Animata : real-time animation software

Last update : August 14, 2015

Animata is an open source real-time animation software, designed to create animations, interactive background projections for concerts, theatre and dance performances. It is controlled by OSC (Open Sound Control) messages and it can easily be controlled from OSC enabled software. There is not much documentation about Animata. There are a few videos that show, with no narration, how to do some basic scene construction.

Animata was developed by Peter Nemeth, Gabor Papp and Bence Samu at Kitchen Budapest (KIBU). Founded in 2007 and powered by Magyar Telekom, KIBU is a space where a multidisciplinary team of designers, technologists, artists, researchers and entrepreneurs are working in a hyper-collaborative environment to create value and push boundaries forward.

In October 2012, Gabor Papp created a Google Group as a forum for interested people in Animata, to replace the old email lists animata-users and animata-developers.

Executables of Animata versions 004 and 003 for Windows and Mac OSX are available at the Animata KIBU website. Some examples and sound-input programs for Windows and for Java can be downloaded at the same website.

The source code can be downloaded from a subversion repository at Google Code. The last committed changes have been done by Gabor Papp on April 22, 2013. A short technical documentation about Animata is available at the KIBU website.

I tried to compile the Animata source code on a Debian Linux development system. Animata requires the fltk package 1.1.x. FLTK, pronounced fulltick, is a cross-platform C++ GUI toolkit for Linux, Windows and Mac OSX. FLTK provides modern GUI functionality without the bloat and supports 3D graphics via OpenGL and its built-in GLUT emulation. The current FLTK version is 1.3.2, but I didn’t manage to compile the Animata source code with this new version.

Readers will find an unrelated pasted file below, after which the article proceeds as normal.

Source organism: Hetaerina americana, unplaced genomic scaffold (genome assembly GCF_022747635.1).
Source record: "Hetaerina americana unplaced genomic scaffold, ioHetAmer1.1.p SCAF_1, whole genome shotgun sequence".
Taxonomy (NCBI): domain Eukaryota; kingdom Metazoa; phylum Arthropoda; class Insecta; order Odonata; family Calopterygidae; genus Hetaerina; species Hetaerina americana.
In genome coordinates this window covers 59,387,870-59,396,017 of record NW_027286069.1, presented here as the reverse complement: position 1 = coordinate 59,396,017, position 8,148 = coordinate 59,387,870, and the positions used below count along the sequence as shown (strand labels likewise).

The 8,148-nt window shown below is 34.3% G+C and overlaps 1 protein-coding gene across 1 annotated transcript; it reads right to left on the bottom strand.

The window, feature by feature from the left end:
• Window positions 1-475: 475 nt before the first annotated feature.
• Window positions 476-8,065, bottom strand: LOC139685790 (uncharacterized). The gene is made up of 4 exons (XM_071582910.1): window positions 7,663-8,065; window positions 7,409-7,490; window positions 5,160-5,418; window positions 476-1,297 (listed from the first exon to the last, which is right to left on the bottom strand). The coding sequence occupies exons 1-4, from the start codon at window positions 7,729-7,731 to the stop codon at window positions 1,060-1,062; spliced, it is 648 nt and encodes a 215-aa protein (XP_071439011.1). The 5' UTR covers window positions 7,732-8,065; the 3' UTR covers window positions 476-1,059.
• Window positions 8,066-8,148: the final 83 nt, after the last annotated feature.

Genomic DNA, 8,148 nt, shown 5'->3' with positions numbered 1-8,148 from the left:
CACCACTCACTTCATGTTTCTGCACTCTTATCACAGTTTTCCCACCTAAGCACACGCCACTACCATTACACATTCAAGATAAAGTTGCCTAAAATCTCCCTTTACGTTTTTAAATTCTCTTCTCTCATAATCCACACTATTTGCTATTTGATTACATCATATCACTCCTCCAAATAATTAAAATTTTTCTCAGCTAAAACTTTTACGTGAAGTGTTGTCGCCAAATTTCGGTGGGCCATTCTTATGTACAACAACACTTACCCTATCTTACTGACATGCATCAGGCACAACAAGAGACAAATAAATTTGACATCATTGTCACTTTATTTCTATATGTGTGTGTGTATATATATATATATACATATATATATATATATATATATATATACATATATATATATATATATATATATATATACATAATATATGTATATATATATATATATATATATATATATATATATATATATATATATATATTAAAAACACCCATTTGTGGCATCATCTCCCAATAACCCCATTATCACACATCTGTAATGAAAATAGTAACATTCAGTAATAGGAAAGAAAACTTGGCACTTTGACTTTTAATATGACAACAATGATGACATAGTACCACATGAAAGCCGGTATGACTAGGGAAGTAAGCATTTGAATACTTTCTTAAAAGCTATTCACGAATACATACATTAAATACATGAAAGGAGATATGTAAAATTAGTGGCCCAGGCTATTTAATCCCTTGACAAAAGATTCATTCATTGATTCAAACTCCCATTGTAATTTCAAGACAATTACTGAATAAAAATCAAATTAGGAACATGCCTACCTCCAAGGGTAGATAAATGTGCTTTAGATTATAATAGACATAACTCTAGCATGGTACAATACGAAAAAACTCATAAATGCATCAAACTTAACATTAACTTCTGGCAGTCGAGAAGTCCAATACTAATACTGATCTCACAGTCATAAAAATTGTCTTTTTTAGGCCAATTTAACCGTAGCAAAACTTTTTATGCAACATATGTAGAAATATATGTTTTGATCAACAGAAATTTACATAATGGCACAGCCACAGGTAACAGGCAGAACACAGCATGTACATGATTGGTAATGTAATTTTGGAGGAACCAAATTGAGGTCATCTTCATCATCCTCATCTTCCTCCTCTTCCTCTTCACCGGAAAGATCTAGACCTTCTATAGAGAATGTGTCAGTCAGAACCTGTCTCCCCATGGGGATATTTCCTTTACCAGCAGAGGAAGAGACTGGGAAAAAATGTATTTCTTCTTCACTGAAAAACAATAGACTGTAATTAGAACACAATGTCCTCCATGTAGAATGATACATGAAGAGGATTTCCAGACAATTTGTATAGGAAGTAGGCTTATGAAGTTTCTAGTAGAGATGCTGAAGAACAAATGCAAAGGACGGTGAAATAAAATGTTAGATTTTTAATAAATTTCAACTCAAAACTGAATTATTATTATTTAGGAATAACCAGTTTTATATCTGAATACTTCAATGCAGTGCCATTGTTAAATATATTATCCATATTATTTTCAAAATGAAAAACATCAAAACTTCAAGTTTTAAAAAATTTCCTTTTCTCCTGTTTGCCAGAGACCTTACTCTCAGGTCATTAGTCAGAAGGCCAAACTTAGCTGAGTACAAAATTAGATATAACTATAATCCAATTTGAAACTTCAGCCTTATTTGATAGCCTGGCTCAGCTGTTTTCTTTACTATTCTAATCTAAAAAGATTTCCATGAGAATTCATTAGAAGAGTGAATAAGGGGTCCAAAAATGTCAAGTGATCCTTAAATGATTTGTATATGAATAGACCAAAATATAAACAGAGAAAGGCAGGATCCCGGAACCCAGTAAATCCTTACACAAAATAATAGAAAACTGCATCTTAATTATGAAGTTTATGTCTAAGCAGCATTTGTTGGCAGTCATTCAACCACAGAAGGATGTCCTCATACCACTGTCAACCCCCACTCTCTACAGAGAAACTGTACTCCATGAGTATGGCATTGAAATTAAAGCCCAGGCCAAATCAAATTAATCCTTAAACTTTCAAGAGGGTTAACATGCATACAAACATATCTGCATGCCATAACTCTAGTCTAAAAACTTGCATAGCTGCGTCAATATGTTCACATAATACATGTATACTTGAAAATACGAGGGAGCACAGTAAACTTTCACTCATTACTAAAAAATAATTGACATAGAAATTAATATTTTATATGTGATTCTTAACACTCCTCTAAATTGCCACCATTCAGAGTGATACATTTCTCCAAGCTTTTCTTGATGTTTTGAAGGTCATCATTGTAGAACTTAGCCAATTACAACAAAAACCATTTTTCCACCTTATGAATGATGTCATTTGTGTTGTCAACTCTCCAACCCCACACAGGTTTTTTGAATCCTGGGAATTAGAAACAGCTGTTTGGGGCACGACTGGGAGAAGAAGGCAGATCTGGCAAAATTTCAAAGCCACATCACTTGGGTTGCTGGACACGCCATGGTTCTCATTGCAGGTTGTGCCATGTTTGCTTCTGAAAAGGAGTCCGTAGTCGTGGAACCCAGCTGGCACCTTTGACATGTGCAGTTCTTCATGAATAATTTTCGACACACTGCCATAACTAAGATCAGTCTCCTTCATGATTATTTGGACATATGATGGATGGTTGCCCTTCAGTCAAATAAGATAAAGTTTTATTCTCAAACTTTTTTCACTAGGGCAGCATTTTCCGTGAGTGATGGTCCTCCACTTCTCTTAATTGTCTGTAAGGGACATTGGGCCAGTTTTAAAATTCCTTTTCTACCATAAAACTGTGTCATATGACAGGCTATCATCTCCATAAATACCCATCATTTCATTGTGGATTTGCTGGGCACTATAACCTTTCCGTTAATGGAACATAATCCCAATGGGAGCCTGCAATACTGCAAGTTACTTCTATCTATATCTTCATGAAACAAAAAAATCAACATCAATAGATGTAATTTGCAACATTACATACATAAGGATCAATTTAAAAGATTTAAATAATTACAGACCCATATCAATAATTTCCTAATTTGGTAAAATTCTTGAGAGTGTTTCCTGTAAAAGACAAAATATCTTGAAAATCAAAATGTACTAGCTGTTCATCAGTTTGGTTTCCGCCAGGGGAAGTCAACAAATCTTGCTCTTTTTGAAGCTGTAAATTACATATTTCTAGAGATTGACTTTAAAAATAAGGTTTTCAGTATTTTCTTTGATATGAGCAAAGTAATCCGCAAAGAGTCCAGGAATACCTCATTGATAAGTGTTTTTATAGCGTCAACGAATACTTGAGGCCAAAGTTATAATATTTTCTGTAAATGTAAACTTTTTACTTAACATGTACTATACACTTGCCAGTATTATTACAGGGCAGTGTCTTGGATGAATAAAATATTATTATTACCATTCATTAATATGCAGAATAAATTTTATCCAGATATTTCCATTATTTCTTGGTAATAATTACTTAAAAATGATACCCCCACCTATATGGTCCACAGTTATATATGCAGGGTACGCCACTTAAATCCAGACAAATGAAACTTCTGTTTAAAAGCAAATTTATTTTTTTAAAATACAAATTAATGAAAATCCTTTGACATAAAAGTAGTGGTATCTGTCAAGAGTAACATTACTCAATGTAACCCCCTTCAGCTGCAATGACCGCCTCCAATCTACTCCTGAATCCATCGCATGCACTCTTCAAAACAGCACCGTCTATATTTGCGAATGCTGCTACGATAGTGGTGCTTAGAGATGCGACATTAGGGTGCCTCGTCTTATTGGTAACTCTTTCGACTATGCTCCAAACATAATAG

To install the FLTK version 1.1.11, I did the following actions :

  • download the file fltk-1.0.11-source.tar.gz from the FLTK website
  • unrar the package
  • navigate to the extracted folder in terminal
  • run the following commands in terminal as root : ./configure, make, make install

The result is shown hereafter :

Animata running in Linux

Animata running in Linux

The linux executable can be downloaded from this website.

 Animata and processing

Processing is an open source programming language and environment for people who want to create images, animations, and interactions. Michael Forrest was the first to extract the playback view from Animata for integration in Processing applications in January 2009. One month later, Zeni forked the program to animatap5. In May 2013, James Britt forked the project from Zeni, revamped and extended the program to AnimataP5-ng. I managed to compile the AnimataP5-ng library with the included rake file. The Animata sketches run fine on Processing 2.1. James Britt posted a comprehensive introduction to AnimataP5-ng on his blog.

Animata Processing 2.1 sketch

Animata Processing 2.1 sketch

Animata on other platforms

Michael Forrest ported the Animata renderer not only to Processing in 2009, but also to the Flash and iPhone platforms. There are no executable files available at these Github websites, only the source code with building files to do your own compilation. A video referring to the iOS project is available on Vimeo, the Flash Tree Artwork of Michael Forrest  can be viewed on his website.

Animata Tree Artwork by Michael Forrest

Animata Tree Artwork by Michael Forrest in Flash

Animata, OSC and Kinect

Controlling Animata with a mouse and doing real-time animations is pretty cool by itself, but Animata really shows its true potential when you control it with OSC. Matti Niinimäki (MÅNSTERI) from Finland was the first to report about his experience with Animata, OSC, Puredata , Max/MSP, Quartz Composer and Kinect. This link shows you all posts of Matti Niinimäki tagged with Animata. OSC Informations provided by Matti Niinimäki have been included in a Wiki embryo

Boris Masis from Russia reported in Februrary 2011 about his Kinect animations with Animata. James Britt wrote in December 2011 about his Kinect Hackings for Artists. He published a note on his Neurogami website about his talk, related to this subject, given at Tiny Army on February 1, 2012. Code for this talk is available at the Neurogami Gitbub website. Yannick Loriot published a tutorial in two parts how to install  OpenNI on Windows for Kinect.

The following list provides links to videos showing animations done with OSC :

OSC Tools

The following OSC tools can be used to control Animata animations :